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How Becoming a Therapist Changed My Life

This is a guest post by Emily Mandel. Emily is a student at Brandeis University who is training in ABA therapy.

This summer I am interning at a center called Greenwich Education and Prep in Cos Cob, Connecticut, learning to be a therapist for children with autism using Applied Behavior Analysis (ABA) under the supervision of Dr. Mindy Rothstein and her colleagues. Initially, ABA was what I expected it to be: a therapy involving reinforcement of positive solicited behaviors. “Alex, look at me… Alex… Alex, what do you have to say? Say it to my face. Very good! You earn a point toward winning your candy.” However, until I began this training, I had not realized how multi-faceted and complicated ABA is. I had assumed it was the same method of therapy for every child, and that if it did not work it was not the right therapy for the child. What I’ve been observing, however, is quite contrary to my expectations.

Each child has a unique program designed to address the specific preferences, strengths, and areas of challenge. For example, if a child has trouble with eye contact and following directions, the instructor will reinforce eye contact and direction-following with prizes the student can earn after obtaining a certain number of “points.” In addition, the instructor prepares various activities to address each of the areas of difficulty, and monitors the progress made in each activity. For example, that same child with difficulty making eye contact and following directions is given a task like a puzzle and prompted to make eye contact each time a direction is given regarding the puzzle.
Over my summer so far, I’ve seen such changes in the children. I am pleased to see how far each child has progressed using ABA intervention techniques.. Most times forms of therapy– including ABA –benefit from the accompaniment of other forms of therapy. However, I’ve come to believe that ABA is fundamental; the ABA program targets each specific area of challenge for the child. I cannot wait to see how the children I am working with progress over the course of the rest of the summer, and how they will continue to progress throughout their lives.

I’ve made the decision to go through the certification process for Applied Behavior Analysis after I earn my Bachelor’s Degree in Psychology from Brandeis University. Greenwich Education and Prep has truly shown me the cognitive leaps and bounds children with autism can make.  I hope to one day be able to change the lives of these children and their families through this fundamental method of therapy. I’ve seen what ABA can achieve, and I know that this is what I want to do with my life.

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  1. Wendy Copeland
    July 1, 2010 at 1:12 pm | #1

    I work with very young children with autism…in their homes with their family. Each family & I work as a team, and although candy isn’t always an appropriate reward/reinforcement for my kids (2 & 3-yr-olds), ABA is fundamental in their progress. There’s just no way we could have had our successes without it. And yes, I could always use refresher courses/workshops.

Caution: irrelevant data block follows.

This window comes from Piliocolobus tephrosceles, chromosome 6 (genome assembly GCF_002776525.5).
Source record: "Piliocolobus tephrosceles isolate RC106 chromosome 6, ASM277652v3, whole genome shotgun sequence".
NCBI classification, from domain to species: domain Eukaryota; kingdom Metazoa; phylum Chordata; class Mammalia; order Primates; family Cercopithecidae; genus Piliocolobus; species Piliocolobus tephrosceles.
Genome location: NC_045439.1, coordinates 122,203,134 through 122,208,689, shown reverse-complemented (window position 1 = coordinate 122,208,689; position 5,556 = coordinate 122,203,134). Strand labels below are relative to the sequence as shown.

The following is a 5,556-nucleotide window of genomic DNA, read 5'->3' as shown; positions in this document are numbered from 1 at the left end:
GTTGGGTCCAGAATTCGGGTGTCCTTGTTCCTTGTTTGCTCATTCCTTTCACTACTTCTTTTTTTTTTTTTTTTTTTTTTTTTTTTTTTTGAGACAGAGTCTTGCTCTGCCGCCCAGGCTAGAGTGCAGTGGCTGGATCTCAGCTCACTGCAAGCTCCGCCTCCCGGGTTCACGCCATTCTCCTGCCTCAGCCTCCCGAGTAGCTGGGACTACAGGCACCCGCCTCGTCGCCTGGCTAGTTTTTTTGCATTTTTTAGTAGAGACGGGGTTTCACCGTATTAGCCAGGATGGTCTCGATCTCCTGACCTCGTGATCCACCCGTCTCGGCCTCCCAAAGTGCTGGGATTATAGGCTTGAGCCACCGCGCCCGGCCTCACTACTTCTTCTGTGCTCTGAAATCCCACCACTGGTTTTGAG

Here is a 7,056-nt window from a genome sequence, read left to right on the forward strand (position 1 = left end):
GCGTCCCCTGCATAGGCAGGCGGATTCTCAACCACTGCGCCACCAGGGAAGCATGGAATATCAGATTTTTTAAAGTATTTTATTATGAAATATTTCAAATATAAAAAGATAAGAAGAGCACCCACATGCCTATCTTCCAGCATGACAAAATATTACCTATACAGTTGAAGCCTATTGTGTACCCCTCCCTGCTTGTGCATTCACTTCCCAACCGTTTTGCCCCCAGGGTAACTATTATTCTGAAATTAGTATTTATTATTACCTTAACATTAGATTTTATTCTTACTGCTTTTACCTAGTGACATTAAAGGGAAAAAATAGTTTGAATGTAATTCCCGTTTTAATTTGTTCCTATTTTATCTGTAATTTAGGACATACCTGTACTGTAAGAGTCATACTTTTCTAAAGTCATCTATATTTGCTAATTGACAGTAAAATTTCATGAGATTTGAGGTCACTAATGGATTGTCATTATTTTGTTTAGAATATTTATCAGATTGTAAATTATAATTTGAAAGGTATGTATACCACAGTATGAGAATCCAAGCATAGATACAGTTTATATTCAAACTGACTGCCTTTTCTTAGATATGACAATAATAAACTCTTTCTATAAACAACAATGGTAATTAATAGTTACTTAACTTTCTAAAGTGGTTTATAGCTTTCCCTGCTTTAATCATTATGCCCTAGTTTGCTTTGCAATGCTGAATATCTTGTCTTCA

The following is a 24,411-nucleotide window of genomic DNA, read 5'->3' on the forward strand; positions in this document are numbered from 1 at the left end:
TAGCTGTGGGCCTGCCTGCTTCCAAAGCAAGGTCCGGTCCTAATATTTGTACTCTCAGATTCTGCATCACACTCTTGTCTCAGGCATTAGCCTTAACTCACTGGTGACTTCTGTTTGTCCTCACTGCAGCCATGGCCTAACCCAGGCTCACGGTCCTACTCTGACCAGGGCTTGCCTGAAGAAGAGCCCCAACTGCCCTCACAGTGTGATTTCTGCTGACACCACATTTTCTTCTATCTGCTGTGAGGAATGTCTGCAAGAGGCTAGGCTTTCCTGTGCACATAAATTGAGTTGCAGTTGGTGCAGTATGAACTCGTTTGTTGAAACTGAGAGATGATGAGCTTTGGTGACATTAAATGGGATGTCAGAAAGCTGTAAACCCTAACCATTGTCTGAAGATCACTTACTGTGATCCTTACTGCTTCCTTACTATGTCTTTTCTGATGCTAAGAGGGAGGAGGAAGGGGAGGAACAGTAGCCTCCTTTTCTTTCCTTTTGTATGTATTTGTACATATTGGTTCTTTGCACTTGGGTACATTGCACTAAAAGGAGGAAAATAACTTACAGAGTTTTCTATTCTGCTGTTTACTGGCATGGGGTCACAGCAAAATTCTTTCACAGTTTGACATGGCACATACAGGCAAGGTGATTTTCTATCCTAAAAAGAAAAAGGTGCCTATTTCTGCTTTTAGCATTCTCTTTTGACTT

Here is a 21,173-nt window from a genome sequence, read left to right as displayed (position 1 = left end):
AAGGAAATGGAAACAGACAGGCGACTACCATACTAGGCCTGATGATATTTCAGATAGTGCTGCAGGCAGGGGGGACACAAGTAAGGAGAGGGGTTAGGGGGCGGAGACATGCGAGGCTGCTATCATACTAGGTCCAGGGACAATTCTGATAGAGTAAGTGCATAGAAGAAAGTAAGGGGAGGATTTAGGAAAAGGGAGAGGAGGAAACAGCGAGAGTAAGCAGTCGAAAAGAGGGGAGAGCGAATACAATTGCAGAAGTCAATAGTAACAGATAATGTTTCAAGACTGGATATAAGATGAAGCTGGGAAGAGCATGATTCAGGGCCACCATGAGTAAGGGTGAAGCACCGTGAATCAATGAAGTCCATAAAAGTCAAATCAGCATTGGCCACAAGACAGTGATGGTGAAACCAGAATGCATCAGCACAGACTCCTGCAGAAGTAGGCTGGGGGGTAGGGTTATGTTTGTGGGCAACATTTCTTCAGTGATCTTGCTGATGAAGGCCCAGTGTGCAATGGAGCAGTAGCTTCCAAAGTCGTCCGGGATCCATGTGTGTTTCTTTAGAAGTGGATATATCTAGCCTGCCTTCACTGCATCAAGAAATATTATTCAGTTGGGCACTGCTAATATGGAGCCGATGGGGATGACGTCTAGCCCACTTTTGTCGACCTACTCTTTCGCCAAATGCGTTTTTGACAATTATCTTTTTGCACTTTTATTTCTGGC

2. Noemi
    July 1, 2010 at 6:41 pm | #2

    I am currently a special educator. I also work as an in-home trainer for children who have autism. There is nothing more rewarding than to work and see the progress these children can make. How can I become ABA certified?

  3. Bronte Abraham
    July 2, 2010 at 12:48 am | #3

    I am a Brandeis Alum and also a psychology major! I am proud to see that our college is turning out people who can be dedicated professionals in the Autism Community. I hope that you are able to bring some of your experience to folks at Lemberg as well as the community at large! Be sure to reach out to the alumni network, there are many of us parents out there with kids on spectrum that would love to help out an Alum!

  4. July 7, 2010 at 3:17 pm | #4

    I started working with children diagnosed with Autism through the Lovaas Institute in Los Angeles after graduating from UCLA 3 years ago. While it is draining work, it is the most enjoyable and rewarding profession. I get to play with toys all day with young children and at the same time help them play, socialize and acquire skills that they unfortunately do not have the ability to gain on their own. I believe it is only through ABA that this is possible. Many people who speak ill of ABA paint it as a caricature of what it actually is, consisting of strict table work, leading to robotic children. This is ABA…if it is done horribly wrong.

    I will be pursuing my BCBA some time in the fall.

    Noemi, you can find information about ABA certification here: http://www.bacb.com/

  5. krista
    April 2, 2011 at 9:58 pm | #5

    i am a 13 year old girl that has a dream of doing wat this person did i love working and talking with kids with autism so far i have been able to get a preschool boy to say his first woeds and asked by my school to be a special aid to twin girls in my grade that both have autism when i read this comments that you all haveleft it bring me happiness that my dream has come true and it give me hope as a 13 year old that i will succed in my dream and help kids with autism. if you have ANY advice for me i would love to know.

  1. July 1, 2010 at 1:15 pm | #1

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